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I apologize for not being clear.  I was referring to hb 4271 the provisioning center bill with that reference.  You say here the overage issue would not be in conflict with the mmma.  Well let me tell you, virtually all the attorneys I know, Rep Callton himself, and many who I am not going to name here for their privacy reasons, from NPRA, acknowledge this in fact is a problem with their bill.  They are attempting to come up with a fix short of being required to need a 3/4 majority to pass (perhaps adding language to make oil and cannabutter legal for mmj patients could be added to 4271 and make it a 3/4 bill?  But do ya think it would have any hope of passing?  Really?) But it has not surfaced yet.  Nor has language removing the rights of a provisioning center to cultivate.  It has been promised that language will be removed.  But it hasn't happened yet.  Now Rep Callton gives press interviews suggesting the bill will gain traction at hearings in the fall.  To me this is hyping during summer break.  And they still have yet to see how Senator Jones will deal with this bill.  

 

The first step is still yet to be determined, but the House Judiciary must first agree to have hearings.  If/when that happens the game begins.  Proponents wish to keep this hush hush so that only "their" testimony gets heard.  The first disasterous non hearing resulted in a slanted demand for testing because most mmj was full of mold and bugs (they said over and over).... I was appalled at this bs as I sat there... but it was the order of the day.  And it included insane testimony from another wack job end of life hospice worker demanding truly crazy FDA type requirements on testing everything.  So now rumor has it Rep Cotter the chair of the House Judiciary who has blocked hearings for 4271 up until now, will allow them to go forward because of compromises that would force testing of medical marijuana.  This is the rumor... not a fact...  Of course it should be said that no one has a copy of any language of this proposed legislation.  But once you start a ball rolling downhill, it tends to pick up speed...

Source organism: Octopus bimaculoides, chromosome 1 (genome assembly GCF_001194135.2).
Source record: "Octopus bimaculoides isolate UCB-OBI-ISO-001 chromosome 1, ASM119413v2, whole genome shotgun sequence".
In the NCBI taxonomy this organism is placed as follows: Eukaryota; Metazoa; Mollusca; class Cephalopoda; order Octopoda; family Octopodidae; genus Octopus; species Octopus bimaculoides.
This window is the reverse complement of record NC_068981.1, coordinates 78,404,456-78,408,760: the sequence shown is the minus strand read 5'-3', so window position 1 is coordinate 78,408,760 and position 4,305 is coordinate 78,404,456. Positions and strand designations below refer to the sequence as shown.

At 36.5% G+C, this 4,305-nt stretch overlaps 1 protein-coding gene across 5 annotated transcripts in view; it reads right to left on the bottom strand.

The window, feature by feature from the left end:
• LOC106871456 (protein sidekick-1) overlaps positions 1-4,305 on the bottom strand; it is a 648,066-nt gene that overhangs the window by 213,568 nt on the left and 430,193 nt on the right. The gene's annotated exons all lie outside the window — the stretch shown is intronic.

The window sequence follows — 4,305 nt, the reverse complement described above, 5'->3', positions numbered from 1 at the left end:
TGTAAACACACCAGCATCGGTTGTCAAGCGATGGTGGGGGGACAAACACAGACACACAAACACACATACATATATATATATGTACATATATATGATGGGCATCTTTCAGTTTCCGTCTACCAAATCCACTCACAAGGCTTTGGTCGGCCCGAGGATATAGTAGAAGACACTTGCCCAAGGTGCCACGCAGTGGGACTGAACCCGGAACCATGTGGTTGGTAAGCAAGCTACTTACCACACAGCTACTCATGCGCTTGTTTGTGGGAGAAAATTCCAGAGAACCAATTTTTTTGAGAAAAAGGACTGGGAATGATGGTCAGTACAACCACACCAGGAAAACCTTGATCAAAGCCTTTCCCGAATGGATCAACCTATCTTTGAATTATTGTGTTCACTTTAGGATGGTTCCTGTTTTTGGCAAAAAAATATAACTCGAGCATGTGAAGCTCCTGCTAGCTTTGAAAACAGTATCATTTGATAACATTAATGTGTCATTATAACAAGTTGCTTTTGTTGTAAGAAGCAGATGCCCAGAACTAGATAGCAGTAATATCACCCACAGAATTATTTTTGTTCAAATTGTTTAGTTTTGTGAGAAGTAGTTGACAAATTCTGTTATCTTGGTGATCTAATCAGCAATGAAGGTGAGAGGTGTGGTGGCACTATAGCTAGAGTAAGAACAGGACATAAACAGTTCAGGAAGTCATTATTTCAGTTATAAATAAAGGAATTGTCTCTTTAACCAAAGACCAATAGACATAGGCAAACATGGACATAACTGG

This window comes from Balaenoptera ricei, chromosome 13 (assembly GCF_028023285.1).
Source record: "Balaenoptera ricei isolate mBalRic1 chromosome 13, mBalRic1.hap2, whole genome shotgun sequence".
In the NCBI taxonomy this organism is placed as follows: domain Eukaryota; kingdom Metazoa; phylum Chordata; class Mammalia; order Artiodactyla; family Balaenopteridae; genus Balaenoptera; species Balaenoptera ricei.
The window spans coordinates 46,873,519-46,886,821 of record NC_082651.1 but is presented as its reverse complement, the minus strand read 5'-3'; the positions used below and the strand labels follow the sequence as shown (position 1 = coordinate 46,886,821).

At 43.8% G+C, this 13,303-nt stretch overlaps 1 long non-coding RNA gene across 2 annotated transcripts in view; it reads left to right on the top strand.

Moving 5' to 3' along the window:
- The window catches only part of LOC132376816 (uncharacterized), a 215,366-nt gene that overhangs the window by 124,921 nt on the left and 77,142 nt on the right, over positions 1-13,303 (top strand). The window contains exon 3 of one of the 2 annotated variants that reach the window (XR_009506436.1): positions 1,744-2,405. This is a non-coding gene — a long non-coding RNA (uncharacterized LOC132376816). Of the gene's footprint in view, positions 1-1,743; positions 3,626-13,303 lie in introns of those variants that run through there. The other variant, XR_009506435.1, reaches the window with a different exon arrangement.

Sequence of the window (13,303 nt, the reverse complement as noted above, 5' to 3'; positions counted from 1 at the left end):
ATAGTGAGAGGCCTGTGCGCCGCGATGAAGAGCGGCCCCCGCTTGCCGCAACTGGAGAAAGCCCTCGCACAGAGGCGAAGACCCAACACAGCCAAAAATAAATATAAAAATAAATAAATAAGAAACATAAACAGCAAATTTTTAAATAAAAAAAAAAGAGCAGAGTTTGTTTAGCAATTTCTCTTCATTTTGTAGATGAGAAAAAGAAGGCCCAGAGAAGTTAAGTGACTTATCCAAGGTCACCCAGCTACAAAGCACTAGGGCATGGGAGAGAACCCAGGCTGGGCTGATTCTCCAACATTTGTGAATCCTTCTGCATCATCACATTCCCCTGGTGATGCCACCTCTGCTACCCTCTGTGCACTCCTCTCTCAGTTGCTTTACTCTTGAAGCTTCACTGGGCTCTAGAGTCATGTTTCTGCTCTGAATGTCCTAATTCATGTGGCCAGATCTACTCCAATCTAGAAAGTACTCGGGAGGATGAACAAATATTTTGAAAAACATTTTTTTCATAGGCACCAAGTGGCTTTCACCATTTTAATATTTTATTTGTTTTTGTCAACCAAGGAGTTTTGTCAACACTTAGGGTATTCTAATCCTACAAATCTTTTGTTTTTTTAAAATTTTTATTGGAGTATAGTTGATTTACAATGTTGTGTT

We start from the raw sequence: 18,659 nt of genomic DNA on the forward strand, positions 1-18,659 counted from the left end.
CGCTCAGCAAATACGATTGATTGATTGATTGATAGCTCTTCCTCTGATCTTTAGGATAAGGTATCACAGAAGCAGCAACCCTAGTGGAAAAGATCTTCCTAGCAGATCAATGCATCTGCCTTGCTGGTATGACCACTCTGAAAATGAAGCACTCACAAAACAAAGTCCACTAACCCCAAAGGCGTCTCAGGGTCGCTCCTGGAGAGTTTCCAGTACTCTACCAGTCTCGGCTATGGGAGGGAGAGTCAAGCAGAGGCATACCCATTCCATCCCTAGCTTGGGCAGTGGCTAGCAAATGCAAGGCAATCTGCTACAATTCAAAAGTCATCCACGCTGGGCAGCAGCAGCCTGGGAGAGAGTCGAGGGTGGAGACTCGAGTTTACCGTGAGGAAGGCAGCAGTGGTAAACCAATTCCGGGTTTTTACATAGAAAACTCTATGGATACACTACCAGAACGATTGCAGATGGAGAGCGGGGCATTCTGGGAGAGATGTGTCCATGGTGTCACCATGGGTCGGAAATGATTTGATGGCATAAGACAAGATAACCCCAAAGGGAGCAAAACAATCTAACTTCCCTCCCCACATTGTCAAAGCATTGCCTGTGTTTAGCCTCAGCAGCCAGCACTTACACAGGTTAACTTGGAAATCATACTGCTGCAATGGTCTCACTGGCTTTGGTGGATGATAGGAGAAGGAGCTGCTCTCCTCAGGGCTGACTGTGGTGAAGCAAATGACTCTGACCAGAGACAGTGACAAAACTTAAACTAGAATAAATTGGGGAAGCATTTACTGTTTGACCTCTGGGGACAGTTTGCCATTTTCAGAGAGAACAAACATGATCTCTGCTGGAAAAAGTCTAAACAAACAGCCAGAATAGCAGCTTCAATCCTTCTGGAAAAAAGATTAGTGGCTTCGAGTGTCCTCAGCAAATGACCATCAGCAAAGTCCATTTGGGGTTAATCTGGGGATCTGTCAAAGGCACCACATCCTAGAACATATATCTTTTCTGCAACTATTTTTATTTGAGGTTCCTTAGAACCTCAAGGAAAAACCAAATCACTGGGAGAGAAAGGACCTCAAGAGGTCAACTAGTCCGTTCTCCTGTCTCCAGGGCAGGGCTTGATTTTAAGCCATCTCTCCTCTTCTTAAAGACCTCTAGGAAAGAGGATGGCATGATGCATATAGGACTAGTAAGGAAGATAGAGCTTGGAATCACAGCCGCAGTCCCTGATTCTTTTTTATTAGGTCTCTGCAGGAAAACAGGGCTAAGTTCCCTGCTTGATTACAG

The MMMA specifically trumps 4271 precisely because of it's words.  The limits to transferring overage that is allowed in 4271 specifically, is the language from the MMMA which tells us about patients and caregivers and who they may transfer to.  Additionally you can look at McQueen at the Supreme Court level and Carruthers at the CoA level to see what can a cannot be legally done.

 

 

As usual, this legislation, 4271, right along with all other legislation that is passed or defeated will depend on the  'wording' and the amount of $$$$ money thrown into it to buy  the votes of our wonderful representatives in Lansing, no matter how I, you, or anyone else wishes it might turn out based upon our own interpretations of the MMM Act.

 

And of course all of our guessing about the outcome won't matter a tinker's darn once the votes are bought and sold and the results are in. 

 

My humble recommendation would be to contact the reps in Lansing and let them know if you are pro or con on the passing of any new legislation, including 4271.

 

Cheers!

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Thank you for contacting me about House Bill 4271, which would allow municipalities to license medical marijuana dispensaries in their jurisdictions. I apologize for the delay in answering your letter. I received a great deal of correspondence on this topic, and I want to take time to make sure that everyone gets the thoughtful reply they deserve.